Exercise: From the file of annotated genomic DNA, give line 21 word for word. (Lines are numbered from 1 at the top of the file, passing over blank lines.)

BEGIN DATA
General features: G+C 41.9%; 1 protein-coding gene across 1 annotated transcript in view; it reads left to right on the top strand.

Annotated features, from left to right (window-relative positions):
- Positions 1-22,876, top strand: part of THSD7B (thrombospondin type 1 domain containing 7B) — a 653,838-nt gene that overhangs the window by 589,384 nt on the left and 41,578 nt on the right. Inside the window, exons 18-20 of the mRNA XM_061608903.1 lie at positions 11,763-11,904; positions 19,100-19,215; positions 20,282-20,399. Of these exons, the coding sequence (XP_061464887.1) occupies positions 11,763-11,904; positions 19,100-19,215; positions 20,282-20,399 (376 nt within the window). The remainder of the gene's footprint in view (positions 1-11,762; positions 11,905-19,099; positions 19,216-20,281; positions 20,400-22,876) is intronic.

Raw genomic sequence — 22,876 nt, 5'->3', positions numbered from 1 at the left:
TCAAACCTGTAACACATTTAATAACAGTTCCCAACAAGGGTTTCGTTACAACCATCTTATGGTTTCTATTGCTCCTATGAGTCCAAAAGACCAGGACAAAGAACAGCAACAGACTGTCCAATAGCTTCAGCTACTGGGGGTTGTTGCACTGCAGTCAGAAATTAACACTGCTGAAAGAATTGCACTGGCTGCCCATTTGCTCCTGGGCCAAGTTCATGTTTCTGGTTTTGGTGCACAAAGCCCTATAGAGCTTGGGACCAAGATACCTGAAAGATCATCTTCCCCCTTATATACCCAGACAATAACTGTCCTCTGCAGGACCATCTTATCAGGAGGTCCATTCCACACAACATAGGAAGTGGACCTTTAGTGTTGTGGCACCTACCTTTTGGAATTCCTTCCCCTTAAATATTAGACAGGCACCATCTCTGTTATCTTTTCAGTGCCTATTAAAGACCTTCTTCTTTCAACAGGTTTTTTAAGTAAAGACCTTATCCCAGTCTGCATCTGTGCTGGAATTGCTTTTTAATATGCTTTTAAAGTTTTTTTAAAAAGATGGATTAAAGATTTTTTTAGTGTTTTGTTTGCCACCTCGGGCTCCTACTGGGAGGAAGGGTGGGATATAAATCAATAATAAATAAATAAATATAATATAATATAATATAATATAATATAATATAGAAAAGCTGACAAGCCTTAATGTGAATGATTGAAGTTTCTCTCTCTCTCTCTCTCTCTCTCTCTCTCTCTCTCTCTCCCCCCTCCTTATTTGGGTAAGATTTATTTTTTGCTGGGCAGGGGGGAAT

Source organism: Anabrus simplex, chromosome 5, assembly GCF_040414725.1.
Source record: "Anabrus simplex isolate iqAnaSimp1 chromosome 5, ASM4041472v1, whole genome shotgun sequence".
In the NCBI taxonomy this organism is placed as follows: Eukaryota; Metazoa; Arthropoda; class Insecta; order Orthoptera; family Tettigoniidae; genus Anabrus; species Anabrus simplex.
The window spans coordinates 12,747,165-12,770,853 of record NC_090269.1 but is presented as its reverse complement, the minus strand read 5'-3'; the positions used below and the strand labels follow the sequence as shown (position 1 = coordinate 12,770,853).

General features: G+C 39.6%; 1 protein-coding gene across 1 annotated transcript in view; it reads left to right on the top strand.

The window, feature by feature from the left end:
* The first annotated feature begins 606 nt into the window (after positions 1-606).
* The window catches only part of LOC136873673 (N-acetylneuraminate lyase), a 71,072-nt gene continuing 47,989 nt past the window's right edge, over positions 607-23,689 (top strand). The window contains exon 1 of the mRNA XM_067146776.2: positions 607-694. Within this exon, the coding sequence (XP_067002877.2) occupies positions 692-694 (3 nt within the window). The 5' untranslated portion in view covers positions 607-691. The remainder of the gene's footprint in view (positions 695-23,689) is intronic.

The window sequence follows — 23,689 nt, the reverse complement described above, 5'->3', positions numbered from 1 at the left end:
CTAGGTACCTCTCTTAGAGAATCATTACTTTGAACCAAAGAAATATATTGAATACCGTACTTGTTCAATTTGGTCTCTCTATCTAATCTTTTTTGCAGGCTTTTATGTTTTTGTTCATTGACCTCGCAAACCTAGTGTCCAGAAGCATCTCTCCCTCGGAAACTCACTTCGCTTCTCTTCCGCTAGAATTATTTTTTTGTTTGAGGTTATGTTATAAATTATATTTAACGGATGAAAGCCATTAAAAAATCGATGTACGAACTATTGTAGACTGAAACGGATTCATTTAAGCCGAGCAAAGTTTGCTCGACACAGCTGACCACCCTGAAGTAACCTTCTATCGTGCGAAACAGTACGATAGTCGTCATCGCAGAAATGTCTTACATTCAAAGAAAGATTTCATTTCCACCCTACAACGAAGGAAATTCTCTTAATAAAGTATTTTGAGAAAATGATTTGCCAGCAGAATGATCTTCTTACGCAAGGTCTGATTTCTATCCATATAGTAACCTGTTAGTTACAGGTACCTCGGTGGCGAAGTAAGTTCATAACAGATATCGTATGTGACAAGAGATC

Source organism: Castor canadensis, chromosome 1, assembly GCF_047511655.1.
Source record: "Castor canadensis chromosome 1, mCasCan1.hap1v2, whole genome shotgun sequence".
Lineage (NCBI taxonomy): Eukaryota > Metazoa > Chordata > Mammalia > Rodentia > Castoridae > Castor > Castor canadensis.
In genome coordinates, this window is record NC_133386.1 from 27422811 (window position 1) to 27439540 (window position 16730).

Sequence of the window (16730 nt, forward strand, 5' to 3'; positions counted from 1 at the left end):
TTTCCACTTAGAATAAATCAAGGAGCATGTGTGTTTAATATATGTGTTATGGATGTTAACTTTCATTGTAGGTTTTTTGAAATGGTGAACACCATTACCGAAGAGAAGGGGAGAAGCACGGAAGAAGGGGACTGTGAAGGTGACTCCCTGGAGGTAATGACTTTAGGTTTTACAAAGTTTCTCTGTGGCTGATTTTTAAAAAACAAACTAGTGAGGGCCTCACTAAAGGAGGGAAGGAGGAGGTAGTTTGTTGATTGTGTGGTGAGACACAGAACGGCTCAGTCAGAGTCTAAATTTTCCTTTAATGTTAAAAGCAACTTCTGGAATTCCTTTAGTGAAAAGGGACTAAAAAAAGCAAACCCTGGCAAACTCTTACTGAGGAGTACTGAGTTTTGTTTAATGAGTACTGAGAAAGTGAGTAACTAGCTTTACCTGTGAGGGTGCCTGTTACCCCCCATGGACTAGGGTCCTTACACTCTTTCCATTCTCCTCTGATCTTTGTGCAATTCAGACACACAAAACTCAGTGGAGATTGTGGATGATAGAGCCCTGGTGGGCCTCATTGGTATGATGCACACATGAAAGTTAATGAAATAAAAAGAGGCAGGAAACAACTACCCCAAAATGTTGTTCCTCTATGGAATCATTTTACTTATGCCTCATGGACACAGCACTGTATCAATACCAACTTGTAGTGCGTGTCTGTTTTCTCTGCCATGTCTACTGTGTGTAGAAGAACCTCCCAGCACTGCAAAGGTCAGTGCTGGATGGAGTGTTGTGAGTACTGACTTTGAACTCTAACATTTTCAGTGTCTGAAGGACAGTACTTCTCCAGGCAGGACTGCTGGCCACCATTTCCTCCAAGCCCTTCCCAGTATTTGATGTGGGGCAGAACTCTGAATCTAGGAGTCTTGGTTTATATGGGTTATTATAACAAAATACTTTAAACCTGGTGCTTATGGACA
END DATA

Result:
TTTCCACTTAGAATAAATCAAGGAGCATGTGTGTTTAATATATGTGTTATGGATGTTAACTTTCATTGTAGGTTTTTTGAAATGGTGAACACCATTACCGAAGAGAAGGGGAGAAGCACGGAAGAAGGGGACTGTGAAGGTGACTCCCTGGAGGTAATGACTTTAGGTTTTACAAAGTTTCTCTGTGGCTGATTTTTAAAAAACAAACTAGTGAGGGCCTCACTAAAGGAGGGAAGGAGGAGGTAGTTTGTTGATTGTGTGGTGAGACACAGAACGGCTCAGTCAGAGTCTAAATTTTCCTTTAATGTTAAAAGCAACTTCTGGAATTCCTTTAGTGAAAAGGGACTAAAAAAAGCAAACCCTGGCAAACTCTTACTGAGGAGTACTGAGTTTTGTTTAATGAGTACTGAGAAAGTGAGTAACTAGCTTTACCTGTGAGGGTGCCTGTTACCCCCCATGGACTAGGGTCCTTACACTCTTTCCATTCTCCTCTGATCTTTGTGCAATTCAGACACACAAAACTCAGTGGAGATTGTGGATGATAGAGCCCTGGTGGGCCTCATTGGTATGATGCACACATGAAAGTTAATGAAATAAAAAGAGGCAGGAAACAACTACCCCAAAATGTTGTTCCTCTATGGAATCATTTTACTTATGCCTCATGGACACAGCACTGTATCAATACCAACTTGTAGTGCGTGTCTGTTTTCTCTGCCATGTCTACTGTGTGTAGAAGAACCTCCCAGCACTGCAAAGGTCAGTGCTGGATGGAGTGTTGTGAGTACTGACTTTGAACTCTAACATTTTCAGTGTCTGAAGGACAGTACTTCTCCAGGCAGGACTGCTGGCCACCATTTCCTCCAAGCCCTTCCCAGTATTTGATGTGGGGCAGAACTCTGAATCTAGGAGTCTTGGTTTATATGGGTTATTATAACAAAATACTTTAAACCTGGTGCTTATGGACA